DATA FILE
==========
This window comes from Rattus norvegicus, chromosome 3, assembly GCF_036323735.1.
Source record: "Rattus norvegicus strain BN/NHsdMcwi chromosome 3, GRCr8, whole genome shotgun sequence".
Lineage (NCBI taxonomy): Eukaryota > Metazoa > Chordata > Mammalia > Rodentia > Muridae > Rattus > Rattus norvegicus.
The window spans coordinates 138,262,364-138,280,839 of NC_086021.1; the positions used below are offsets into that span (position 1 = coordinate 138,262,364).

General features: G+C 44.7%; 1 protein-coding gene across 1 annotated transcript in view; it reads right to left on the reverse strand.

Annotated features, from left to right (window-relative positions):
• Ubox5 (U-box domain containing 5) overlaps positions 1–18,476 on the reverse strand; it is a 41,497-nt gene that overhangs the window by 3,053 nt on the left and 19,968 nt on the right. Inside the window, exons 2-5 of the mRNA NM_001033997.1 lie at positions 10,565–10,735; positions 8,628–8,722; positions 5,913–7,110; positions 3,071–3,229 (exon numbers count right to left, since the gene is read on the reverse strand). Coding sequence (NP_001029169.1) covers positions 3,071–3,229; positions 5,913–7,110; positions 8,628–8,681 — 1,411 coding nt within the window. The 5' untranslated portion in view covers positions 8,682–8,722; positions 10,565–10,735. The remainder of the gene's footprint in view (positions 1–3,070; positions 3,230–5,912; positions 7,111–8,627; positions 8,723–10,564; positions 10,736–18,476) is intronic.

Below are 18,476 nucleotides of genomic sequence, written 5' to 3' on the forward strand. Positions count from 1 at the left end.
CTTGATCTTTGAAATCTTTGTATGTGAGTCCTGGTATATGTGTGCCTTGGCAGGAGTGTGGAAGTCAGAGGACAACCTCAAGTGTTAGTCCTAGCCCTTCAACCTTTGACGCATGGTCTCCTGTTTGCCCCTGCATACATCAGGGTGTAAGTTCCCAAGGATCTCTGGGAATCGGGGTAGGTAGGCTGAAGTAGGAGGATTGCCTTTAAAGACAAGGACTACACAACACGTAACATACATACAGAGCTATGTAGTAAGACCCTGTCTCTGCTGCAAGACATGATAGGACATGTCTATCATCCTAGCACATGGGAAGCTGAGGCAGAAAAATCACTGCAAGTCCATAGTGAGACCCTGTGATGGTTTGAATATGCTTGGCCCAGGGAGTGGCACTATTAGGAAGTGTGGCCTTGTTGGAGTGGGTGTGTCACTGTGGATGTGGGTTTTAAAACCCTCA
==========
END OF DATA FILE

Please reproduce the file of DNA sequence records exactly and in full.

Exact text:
This window comes from Rattus norvegicus, chromosome 3, assembly GCF_036323735.1.
Source record: "Rattus norvegicus strain BN/NHsdMcwi chromosome 3, GRCr8, whole genome shotgun sequence".
Lineage (NCBI taxonomy): Eukaryota > Metazoa > Chordata > Mammalia > Rodentia > Muridae > Rattus > Rattus norvegicus.
The window spans coordinates 138,262,364-138,280,839 of NC_086021.1; the positions used below are offsets into that span (position 1 = coordinate 138,262,364).

General features: G+C 44.7%; 1 protein-coding gene across 1 annotated transcript in view; it reads right to left on the reverse strand.

Annotated features, from left to right (window-relative positions):
• Ubox5 (U-box domain containing 5) overlaps positions 1–18,476 on the reverse strand; it is a 41,497-nt gene that overhangs the window by 3,053 nt on the left and 19,968 nt on the right. Inside the window, exons 2-5 of the mRNA NM_001033997.1 lie at positions 10,565–10,735; positions 8,628–8,722; positions 5,913–7,110; positions 3,071–3,229 (exon numbers count right to left, since the gene is read on the reverse strand). Coding sequence (NP_001029169.1) covers positions 3,071–3,229; positions 5,913–7,110; positions 8,628–8,681 — 1,411 coding nt within the window. The 5' untranslated portion in view covers positions 8,682–8,722; positions 10,565–10,735. The remainder of the gene's footprint in view (positions 1–3,070; positions 3,230–5,912; positions 7,111–8,627; positions 8,723–10,564; positions 10,736–18,476) is intronic.

Below are 18,476 nucleotides of genomic sequence, written 5' to 3' on the forward strand. Positions count from 1 at the left end.
CTTGATCTTTGAAATCTTTGTATGTGAGTCCTGGTATATGTGTGCCTTGGCAGGAGTGTGGAAGTCAGAGGACAACCTCAAGTGTTAGTCCTAGCCCTTCAACCTTTGACGCATGGTCTCCTGTTTGCCCCTGCATACATCAGGGTGTAAGTTCCCAAGGATCTCTGGGAATCGGGGTAGGTAGGCTGAAGTAGGAGGATTGCCTTTAAAGACAAGGACTACACAACACGTAACATACATACAGAGCTATGTAGTAAGACCCTGTCTCTGCTGCAAGACATGATAGGACATGTCTATCATCCTAGCACATGGGAAGCTGAGGCAGAAAAATCACTGCAAGTCCATAGTGAGACCCTGTGATGGTTTGAATATGCTTGGCCCAGGGAGTGGCACTATTAGGAAGTGTGGCCTTGTTGGAGTGGGTGTGTCACTGTGGATGTGGGTTTTAAAACCCTCA